It has been suggested that Yasiel Puig's rage during Tuesday's brawl with the Arizona Diamondbacks is another sign of his immaturity and, in baseball terminology, questionable "makeup."
Could be, but if that's the case, why did Major League Baseball suspend Arizona Diamondbacks pitcher Ian Kennedy 10 games and Puig none? The guy who doles out these sentences nowadays, MLB senior VP Joe Garagiola Jr., clearly gave Puig a pass because he'd just had a 92 mph fastball graze off his nose.
I've never had a 92 mph fastball anywhere near my nose, but I imagine whether it grazes or not, it leaves a major bruise in the fear portion of the brain. Most psychologists will tell you that anger and fear really aren't all that far apart.
The Dodgers got off relatively lightly with neither Puig nor ace Clayton Kershaw getting suspended. Puig was fined, but -- given his $42 million contract -- he can probably reach into his locker stall for the cash it will cost him.
I happen to think Puig was perfectly within his rights to fly off the handle Tuesday night. But that's not to suggest there aren't reasons to fret that he is a ticking time bomb in the Dodgers clubhouse.
After his past two games, Puig has refused to speak with reporters. It kind of sounds like no big deal. He hasn't had much to say anyway and the questions would have undoubtedly been repetitive.
But it's a bit troubling that, at age 22, with less than two weeks of service time, he thinks he can dictate the terms of his employment. I watched as a veteran team publicist -- one who used to work with Fernando Valenzuela when he was in far more demand than this young player is -- calmly tried to persuade Puig, through his translator, to change his mind. No dice.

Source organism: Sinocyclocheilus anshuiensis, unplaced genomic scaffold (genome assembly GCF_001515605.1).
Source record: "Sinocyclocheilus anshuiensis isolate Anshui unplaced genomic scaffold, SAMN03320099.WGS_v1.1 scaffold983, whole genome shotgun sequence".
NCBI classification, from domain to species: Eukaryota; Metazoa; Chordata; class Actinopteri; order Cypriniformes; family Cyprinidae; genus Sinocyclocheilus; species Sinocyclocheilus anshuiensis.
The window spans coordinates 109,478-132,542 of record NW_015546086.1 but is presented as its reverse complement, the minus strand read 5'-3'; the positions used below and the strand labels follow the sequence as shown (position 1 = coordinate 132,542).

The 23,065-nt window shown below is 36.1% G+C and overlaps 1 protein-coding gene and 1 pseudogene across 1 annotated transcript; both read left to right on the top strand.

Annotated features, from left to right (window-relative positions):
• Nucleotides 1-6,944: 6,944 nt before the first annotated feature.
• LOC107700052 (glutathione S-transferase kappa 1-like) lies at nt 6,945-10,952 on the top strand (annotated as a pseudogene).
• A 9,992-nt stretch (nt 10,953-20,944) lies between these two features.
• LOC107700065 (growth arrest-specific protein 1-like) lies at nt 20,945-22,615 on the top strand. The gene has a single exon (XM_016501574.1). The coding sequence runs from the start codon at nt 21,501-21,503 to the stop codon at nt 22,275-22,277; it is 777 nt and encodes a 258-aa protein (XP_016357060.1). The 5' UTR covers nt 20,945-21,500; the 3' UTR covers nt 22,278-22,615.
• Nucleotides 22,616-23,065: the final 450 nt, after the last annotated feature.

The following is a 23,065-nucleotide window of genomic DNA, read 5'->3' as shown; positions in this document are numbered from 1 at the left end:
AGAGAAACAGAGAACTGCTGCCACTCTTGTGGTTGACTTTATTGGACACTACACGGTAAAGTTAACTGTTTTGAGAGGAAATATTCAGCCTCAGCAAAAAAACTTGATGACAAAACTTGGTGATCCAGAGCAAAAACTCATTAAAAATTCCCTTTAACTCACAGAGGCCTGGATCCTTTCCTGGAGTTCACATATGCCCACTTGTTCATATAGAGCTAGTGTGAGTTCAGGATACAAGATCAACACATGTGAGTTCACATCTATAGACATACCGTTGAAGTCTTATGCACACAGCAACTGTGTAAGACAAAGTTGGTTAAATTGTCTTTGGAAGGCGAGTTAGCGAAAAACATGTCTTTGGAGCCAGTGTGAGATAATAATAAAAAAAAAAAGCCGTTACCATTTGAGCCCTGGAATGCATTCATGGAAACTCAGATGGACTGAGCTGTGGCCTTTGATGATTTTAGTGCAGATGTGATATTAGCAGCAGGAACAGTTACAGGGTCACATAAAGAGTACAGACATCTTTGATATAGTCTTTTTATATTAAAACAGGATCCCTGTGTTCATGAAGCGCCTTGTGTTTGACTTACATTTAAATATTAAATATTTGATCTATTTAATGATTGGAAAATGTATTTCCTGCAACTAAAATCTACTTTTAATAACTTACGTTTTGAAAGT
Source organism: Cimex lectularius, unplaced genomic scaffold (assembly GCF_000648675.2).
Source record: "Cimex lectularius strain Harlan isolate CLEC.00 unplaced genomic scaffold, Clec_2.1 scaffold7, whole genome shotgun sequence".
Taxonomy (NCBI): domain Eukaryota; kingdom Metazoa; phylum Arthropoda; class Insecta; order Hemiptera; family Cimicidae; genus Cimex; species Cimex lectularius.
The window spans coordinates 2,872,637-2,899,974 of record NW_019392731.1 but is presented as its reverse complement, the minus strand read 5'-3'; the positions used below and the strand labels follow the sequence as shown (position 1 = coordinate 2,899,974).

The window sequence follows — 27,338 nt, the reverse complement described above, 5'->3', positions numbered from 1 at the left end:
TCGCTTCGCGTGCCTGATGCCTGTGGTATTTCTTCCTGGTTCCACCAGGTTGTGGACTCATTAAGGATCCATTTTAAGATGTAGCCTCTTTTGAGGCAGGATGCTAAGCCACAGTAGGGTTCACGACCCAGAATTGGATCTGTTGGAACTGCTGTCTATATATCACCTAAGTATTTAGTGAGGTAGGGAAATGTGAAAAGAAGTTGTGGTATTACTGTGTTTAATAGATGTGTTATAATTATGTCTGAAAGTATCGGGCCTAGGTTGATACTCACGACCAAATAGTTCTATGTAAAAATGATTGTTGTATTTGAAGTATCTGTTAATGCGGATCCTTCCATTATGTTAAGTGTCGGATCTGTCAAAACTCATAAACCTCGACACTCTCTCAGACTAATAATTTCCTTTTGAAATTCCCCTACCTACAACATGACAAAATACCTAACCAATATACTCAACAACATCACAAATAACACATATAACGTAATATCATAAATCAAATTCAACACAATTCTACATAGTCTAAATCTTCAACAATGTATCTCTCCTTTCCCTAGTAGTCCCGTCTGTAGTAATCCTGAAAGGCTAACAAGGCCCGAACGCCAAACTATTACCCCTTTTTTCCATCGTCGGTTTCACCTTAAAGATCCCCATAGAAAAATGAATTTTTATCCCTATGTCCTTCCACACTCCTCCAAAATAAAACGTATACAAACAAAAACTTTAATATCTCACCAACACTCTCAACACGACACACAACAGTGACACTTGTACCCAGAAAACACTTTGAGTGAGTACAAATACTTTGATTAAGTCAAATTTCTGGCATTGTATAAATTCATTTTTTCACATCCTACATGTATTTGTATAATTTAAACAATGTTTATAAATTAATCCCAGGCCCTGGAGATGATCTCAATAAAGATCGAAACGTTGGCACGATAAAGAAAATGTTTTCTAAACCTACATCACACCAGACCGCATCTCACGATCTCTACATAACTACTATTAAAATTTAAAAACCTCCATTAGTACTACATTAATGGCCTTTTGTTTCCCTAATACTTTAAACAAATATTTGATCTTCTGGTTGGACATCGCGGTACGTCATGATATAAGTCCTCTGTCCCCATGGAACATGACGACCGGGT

Of his previous transgressions -- the minor league punishments, his arrest for reckless driving, the year the Cuban government made him sit out an entire season for an undisclosed infraction -- none of them alone appears to have been serious enough to tell us he doesn't deserve a chance to grow up on his own terms.
But if Puig carries himself like he's bigger than the game, even if he's still hitting close to .500 in a week or two, it won't take long for him to alienate the rest of the league. Incidents like Tuesday's will be just the beginning. Eventually, he will alienate his own teammates if he hasn't already.
In April, Dodgers reliever Paco Rodriguez, a fellow Cuban who got to know Puig in spring training, had this to say:
Here, you’ve got to be professional, know how to carry yourself and how to act around the older guys. You have to give them their space. He’s kind of wild, all over the place, but you have to understand that’s more of the culture of baseball in Cuba. Once he tones it down a little, you can tell he’s going to be a great player.
People will say it's up to Don Mattingly to get Puig to tone things down. I don't think so. Mattingly and hitting coach Mark McGwire can try to reach him, but it's going to take an older player Puig respects to get through to him. It doesn't even necessarily have to be a teammate. Maybe after the season, Yoenis Cespedes could take him out to dinner and explain the culture of major league baseball.
I doubt it will be a pleasant conversation, but it might be the most important baseball talk he ever has.